ANTI-poverty organisation Oxfam International’s call for an end to extreme wealth and inequality is backed up by solid evidence, starting with the World Economic Forum’s highlighting of inequality as one of the top global risks for this year.
To do this, Oxfam says, the world has to start with “decent work for decent wages”.
It’s hard to argue with that in principle, but easy to vote against it in practice when you stand there, money in hand, and weigh up the cost of the Fair Trade chocolate over the ordinary type. That is, of course, if the size of your wallet allows you to consider the chocolate in the first place.
It’s pretty easy, as a “have” (and no matter how much of a “have-not” you consider yourself, if you are reading this you are highly likely to be a have), to pony up the extra cash to pay for goods, from jeans to coffee, that are produced by people who are well rewarded for their efforts. It’s not so easy when you really need that coffee (and who doesn’t?) and you have to feed your family on a meagre salary.
However, if you do have the luxury to pay for the Fair Trade jeans and the warm fuzzy feeling that goes with it, it is likely, argues Oxfam, to repay you, or at least the economy in which you exist, in cold cash. If more people are paid more, then there will be more people with more money able to buy more things. The economy will grow.
To do this, however, the NGO argues that the super-wealthy will have to be paid less. I suppose that depends on whether you believe there is a finite economic pie from which to slice.
It is, however, hard to argue against the vast amounts of money paid to those at the very top. If this doesn’t shock, then nothing will: the top 100 billionaires in the world last year added $240bn to their wealth — enough to end world poverty four times over.
There is a finite amount of natural resources, from potable water to the minerals we dig from the ground and the oil we pump. That is not theory; that is reality. For starters, yes, the largest part of the Earth is water (about 70% of the planet’s surface is covered in water), but something like 0.1% is safe for humans to drink. This, say scientists, is well-established.
Across the world, ordinary people are beginning to question the economics by which the majority of the world is run. It is there in the Occupy movement, in the move towards sustainability — now less a “tree hugger” ideology, more a business one. In South Africa, we are confronted right now with a very tangible practical example: the riots in the Western Cape’s fruit-growing region.
It doesn’t really matter, in this instance, whether you believe those riots to be purely about whether it is fair that farm workers are paid less than R150 a day, or more about politics and destabilising South Africa’s only Democratic Alliance-run province. The fact remains the situation was ripe for exploitation — economic or political.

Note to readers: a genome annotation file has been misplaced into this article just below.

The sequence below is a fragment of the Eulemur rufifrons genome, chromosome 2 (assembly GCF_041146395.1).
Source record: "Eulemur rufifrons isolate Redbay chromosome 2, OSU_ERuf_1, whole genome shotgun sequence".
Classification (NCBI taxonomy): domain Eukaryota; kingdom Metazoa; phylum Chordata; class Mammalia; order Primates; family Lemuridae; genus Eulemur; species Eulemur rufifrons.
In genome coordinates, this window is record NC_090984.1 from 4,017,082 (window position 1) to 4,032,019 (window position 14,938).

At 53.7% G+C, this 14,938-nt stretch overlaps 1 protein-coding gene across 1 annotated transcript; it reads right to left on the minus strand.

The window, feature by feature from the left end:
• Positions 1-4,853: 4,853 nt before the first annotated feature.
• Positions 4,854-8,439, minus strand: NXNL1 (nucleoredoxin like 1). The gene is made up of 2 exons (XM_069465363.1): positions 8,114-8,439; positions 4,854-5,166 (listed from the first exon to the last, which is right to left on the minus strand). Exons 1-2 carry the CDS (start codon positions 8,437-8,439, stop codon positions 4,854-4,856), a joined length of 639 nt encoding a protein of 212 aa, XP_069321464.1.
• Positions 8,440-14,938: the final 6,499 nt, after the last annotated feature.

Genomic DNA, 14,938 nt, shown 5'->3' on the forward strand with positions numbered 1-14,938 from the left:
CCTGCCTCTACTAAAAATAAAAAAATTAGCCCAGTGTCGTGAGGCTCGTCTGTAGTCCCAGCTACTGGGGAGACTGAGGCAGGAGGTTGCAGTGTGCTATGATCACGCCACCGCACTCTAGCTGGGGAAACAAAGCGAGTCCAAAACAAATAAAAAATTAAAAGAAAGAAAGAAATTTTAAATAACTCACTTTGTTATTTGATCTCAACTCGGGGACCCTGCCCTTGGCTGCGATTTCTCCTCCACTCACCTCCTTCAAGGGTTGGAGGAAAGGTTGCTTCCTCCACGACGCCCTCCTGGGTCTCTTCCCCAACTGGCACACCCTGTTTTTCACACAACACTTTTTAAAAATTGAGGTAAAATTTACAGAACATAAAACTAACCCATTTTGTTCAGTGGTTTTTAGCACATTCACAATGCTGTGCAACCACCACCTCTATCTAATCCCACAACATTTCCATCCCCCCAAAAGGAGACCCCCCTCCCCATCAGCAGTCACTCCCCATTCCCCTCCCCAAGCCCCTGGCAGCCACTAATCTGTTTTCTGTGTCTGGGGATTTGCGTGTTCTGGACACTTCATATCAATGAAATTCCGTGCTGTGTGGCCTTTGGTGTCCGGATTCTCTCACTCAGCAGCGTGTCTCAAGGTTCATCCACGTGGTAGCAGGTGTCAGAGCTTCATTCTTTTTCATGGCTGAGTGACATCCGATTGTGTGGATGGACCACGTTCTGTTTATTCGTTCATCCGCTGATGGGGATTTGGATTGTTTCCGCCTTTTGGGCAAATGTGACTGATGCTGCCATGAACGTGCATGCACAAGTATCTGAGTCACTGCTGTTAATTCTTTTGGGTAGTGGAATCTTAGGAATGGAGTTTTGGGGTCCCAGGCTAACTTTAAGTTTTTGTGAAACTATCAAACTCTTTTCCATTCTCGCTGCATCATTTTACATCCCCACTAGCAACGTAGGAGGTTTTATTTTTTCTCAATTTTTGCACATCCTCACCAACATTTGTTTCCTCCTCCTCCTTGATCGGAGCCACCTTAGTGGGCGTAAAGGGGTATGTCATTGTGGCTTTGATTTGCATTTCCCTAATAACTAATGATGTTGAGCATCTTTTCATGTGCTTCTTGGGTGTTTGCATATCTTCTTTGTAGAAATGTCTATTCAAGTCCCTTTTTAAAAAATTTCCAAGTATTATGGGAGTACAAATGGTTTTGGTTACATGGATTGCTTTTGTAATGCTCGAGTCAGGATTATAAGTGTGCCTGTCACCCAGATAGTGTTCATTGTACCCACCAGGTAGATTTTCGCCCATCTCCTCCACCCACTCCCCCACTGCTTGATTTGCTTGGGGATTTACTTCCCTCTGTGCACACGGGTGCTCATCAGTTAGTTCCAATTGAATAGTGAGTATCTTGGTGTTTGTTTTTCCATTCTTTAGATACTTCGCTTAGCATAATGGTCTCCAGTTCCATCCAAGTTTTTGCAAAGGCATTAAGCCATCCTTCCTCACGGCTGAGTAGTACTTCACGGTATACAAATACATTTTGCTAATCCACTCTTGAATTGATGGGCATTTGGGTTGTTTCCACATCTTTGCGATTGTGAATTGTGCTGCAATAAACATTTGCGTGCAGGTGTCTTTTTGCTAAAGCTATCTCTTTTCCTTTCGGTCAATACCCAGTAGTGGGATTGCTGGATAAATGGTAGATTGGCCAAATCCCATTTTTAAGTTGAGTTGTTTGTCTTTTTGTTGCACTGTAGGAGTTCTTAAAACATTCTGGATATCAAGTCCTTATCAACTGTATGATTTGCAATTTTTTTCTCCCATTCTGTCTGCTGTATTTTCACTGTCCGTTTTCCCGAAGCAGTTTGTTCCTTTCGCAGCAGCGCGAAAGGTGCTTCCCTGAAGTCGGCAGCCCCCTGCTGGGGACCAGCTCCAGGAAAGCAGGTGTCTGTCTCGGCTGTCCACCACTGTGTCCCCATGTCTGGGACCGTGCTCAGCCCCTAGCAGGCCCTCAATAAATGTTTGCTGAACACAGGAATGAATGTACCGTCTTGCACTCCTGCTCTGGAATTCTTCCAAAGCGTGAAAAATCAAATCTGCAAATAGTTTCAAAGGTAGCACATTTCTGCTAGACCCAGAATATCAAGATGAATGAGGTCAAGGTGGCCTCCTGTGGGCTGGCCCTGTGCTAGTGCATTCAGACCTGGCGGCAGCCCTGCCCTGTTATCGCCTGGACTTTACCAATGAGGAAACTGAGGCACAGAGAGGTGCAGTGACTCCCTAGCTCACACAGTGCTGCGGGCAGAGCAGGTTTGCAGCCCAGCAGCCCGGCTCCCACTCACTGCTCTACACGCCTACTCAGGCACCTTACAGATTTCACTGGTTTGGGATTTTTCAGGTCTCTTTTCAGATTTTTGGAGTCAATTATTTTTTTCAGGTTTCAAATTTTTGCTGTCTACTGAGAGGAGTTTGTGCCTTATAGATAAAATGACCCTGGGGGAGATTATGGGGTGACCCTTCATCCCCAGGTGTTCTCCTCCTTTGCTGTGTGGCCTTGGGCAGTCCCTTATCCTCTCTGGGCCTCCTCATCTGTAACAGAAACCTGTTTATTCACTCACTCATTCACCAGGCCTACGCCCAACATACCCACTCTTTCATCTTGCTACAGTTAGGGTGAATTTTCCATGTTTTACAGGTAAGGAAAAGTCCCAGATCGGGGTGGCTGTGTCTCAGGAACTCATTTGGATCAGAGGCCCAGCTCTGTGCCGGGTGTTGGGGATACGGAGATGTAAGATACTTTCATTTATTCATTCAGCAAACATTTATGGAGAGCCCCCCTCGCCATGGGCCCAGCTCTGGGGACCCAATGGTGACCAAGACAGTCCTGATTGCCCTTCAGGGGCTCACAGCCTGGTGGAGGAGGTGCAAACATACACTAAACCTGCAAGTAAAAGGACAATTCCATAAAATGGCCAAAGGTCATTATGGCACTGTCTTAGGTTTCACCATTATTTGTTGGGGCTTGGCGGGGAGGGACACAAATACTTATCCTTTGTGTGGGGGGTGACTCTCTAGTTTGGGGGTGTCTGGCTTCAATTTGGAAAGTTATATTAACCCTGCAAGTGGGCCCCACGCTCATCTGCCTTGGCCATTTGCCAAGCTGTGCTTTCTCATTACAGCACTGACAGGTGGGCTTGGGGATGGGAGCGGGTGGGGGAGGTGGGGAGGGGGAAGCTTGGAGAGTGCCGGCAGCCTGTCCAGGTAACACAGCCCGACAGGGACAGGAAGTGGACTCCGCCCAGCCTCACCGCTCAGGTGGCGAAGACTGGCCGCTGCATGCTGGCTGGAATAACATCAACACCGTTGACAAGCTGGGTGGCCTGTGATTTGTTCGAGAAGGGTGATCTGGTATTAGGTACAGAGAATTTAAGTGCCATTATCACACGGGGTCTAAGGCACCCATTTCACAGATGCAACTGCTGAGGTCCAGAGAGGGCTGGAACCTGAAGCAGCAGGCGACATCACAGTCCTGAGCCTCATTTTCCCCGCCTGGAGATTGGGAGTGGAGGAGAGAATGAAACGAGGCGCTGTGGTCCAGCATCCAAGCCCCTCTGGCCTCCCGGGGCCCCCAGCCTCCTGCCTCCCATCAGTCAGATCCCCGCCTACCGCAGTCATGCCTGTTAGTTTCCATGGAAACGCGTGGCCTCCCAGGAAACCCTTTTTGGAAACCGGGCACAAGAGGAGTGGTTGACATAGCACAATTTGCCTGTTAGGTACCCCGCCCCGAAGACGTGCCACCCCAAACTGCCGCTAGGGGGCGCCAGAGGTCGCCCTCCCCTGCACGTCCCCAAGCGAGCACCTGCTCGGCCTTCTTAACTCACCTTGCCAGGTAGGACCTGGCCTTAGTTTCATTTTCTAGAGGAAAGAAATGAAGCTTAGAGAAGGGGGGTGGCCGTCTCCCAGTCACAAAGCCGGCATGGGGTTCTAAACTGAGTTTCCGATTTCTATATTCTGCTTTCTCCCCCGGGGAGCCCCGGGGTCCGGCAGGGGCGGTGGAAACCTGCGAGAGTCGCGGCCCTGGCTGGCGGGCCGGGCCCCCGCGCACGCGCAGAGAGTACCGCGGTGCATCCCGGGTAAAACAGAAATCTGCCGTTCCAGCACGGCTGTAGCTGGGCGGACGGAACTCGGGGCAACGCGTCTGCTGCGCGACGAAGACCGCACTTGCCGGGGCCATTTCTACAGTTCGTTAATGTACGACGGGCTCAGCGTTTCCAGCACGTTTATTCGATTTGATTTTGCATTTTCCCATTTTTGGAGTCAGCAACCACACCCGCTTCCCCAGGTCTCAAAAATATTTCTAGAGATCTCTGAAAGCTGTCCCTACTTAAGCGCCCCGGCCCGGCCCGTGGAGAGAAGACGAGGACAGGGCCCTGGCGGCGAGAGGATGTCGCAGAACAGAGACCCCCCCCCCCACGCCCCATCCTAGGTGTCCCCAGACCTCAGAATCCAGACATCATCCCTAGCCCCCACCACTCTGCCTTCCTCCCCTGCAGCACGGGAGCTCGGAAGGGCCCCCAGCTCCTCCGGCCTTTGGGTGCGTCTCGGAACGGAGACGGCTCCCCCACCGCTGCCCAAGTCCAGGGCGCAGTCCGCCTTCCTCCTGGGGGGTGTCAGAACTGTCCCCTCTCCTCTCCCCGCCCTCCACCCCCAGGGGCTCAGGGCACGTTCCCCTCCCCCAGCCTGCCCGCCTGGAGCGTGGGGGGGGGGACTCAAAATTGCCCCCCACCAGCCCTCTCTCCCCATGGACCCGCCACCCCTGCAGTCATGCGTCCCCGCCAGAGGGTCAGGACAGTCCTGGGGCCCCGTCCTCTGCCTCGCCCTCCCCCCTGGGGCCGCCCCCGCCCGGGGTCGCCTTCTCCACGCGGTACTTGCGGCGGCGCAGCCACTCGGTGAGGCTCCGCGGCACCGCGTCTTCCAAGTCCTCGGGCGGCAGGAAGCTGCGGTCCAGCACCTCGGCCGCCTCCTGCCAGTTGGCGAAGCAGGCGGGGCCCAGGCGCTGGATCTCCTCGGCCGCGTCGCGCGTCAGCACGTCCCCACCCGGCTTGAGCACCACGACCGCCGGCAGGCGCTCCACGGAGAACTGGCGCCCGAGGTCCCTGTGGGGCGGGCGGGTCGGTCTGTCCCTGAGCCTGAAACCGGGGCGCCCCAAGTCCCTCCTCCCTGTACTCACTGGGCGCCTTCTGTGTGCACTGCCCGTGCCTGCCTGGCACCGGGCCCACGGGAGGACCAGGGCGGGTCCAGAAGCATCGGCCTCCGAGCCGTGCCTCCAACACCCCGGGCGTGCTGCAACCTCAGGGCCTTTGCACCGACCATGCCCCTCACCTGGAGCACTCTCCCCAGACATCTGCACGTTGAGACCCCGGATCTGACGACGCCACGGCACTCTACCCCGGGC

Few South African farmers can be accused of living in opulence, but South Africa’s Gini coefficient was 0.63 (2011) — a coefficient of zero means a country has complete equality in terms of salaries. There is no way this wage gap is sustainable. The Western Cape farmers are simply the latest target, and admittedly an easy one.
Even the country’s solidly middle-class citizens, in South African terms, have vastly more than the have-nots.
I remember a short period of personal unemployment and the emotional and psychological turmoil it inflicted on me — and I had no children and the back-up of a reasonably secure family background. Although I did not call on it, I had that safety net. I also had a good education and skills.
How dreadful it must be to be unemployed, young, lacking skills and unemployable. That is the situation in which many of our youth find themselves. Youth unemployment is about 70% (not all of these people are without skills and uneducated, but many are).
It is easy to imagine their feelings of hopelessness, disaffection and anger. Not a large step from there to rioting.
Opulence amid extreme poverty and inequality is what the French Revolution was all about, and we all remember how that one ended for the top dogs.
Here are some other things to think about, from the Oxfam document, which is not long and worth a read:
• Unequal societies are a meaningful threat to democracy because big money buys big influence. We don’t have to look far to see that.
• If rich elites use their money to buy services such as private schooling and healthcare, they have less interest in public services or paying the taxes to support them. We don’t have to look far to see that either.
It’s probably rather dicey to quote bank adverts now, but: “Makes you think, doesn’t it?”